Diana Drew Grayson’s Engaging New Tome, ‘Jewish Threads,’
Spins Yarns about Jewish Fabric Crafts
A poignant peace/shalom art quilt and an apples & honey challah cover, both handmade by Donna Gross, and handmade Purim puppets by Lesley Frost are among the extraordinary projects showcased in a new book exploring the world of Jewish fabric crafts and the inspiration behind this imaginative work. Called “Jewish Threads: A Hands-On Guide to Stitching Spiritual Intention into Jewish Fabric Crafts” (Jewish Lights Publishing), the 288-page book presents 30 fabric craft projects, created by talented artisans from throughout the United States and Israel.
Compiled and written by our co-president, Diana Drew (Grayson), with her husband, Robert Grayson, “Jewish Threads” delves into the backstory of each of the pieces spotlighted in the book—how and why they were made and what sparked the idea for each one. The book itself was inspired by our gorgeous quilted chuppah.
Copies of “Jewish Threads” will be sold as a fund-raiser for our Section at both our Paid-up Membership Meeting on Nov. 13, at 11 a.m., at Lesley Frost’s home and at a special “Jewish Threads” Book-signing & Latke Exchange Saturday, Dec. 3, at 7 p.m., at the home of Karen Secular .
Diana spent a year and a half sifting through a myriad of projects from throughout the United States and Israel, choosing those that reflected deep-rooted connections to Jewish heritage and contemporary Jewish life. Each project had to have a compelling story behind its creation, and fit in with the overall concept of the book as both a volume of stories about artisans’ spiritual intention in making these crafts and a how-to book for novices as well as more experienced needlecrafters.
“Jewish Threads” is designed to motivate readers to fashion some of the traditional ritual items as well as more contemporary pieces included in the book--individually or in groups--by offering easy-to-follow, step-by-step instructions at the end of each of the stories about the fabric artists and their spiritual intention. Most of the projects are relatively simple, and make wonderful gifts.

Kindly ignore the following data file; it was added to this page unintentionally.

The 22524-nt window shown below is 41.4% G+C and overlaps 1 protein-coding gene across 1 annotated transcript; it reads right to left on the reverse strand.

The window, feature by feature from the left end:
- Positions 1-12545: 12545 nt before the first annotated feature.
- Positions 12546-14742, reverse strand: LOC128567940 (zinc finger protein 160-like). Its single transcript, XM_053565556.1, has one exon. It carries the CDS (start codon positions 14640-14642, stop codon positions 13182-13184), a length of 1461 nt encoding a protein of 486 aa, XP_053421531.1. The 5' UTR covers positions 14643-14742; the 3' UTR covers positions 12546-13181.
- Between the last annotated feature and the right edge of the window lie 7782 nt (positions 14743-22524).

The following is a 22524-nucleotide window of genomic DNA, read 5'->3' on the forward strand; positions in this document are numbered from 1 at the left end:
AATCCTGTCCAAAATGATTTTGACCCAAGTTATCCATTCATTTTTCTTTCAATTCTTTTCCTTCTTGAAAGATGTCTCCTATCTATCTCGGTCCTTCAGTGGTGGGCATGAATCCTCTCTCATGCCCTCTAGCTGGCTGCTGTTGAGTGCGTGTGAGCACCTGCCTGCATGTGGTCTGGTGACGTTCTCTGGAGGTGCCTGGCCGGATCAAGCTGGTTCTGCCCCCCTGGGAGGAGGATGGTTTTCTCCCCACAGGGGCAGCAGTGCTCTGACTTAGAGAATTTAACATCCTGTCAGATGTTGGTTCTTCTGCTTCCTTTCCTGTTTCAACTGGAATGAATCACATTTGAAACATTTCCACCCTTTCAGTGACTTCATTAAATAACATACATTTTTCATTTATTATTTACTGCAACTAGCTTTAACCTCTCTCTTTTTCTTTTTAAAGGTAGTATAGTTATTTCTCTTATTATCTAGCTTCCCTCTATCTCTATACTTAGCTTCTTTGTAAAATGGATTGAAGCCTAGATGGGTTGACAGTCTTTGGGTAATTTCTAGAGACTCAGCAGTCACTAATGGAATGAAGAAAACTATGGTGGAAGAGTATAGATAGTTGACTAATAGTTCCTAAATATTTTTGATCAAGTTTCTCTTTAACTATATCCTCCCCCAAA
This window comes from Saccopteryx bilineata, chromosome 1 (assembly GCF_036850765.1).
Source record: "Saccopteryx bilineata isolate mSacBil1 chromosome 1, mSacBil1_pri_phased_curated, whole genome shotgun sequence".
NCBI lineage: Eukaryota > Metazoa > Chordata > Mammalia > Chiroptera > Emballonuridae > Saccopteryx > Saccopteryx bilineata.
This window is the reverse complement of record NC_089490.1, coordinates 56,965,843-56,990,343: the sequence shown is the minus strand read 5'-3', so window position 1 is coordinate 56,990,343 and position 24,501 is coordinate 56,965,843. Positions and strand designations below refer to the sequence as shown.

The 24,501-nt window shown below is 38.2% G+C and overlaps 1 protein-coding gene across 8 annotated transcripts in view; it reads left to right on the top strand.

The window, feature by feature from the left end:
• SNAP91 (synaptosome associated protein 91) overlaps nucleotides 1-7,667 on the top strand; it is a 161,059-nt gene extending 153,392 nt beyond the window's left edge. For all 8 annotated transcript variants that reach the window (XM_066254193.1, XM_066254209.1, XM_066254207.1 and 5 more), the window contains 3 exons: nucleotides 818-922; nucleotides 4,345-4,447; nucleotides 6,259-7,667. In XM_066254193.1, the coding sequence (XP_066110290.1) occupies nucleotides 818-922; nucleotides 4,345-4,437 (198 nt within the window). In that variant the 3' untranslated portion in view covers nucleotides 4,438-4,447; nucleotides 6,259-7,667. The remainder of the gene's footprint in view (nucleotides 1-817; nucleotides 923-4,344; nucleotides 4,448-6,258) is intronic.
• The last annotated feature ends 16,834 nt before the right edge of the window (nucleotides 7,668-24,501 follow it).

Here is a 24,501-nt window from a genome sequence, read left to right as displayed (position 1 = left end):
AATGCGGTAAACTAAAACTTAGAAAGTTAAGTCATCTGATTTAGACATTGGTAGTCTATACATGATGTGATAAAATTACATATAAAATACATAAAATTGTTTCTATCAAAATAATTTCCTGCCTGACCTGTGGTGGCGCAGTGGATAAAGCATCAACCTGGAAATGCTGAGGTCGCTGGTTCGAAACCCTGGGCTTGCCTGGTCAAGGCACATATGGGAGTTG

Some of the crafts presented in “Jewish Threads,” such as challah covers like Donna Gross’s, have roots in Jewish tradition, while others, including Lesley Frost’s Purim puppets and a knit seder plate for Passover, play off centuries of tradition, while incorporating a contemporary spin. Among the fabric craft techniques represented in “Jewish Threads” are quilting, needlepoint, knitting, crochet, felting, embroidery, appliqué, needle felting, and counted cross-stitch.
Says Diana, “ ‘Jewish Threads’ brings together the disparate threads of my own life--Judaism and Jewish observance, sewing and knitting, writing and editing--while stitching together the inspiring stories of fabric artists from throughout the United States and Israel. Collectively, these personal stories, and the projects that spring from them, form a patchwork of modern-day Jewish life. The part openings, written by my husband Robert, place these crafts in historical perspective, with tales from the Jewish tradition that give these fabric crafts added resonance today.”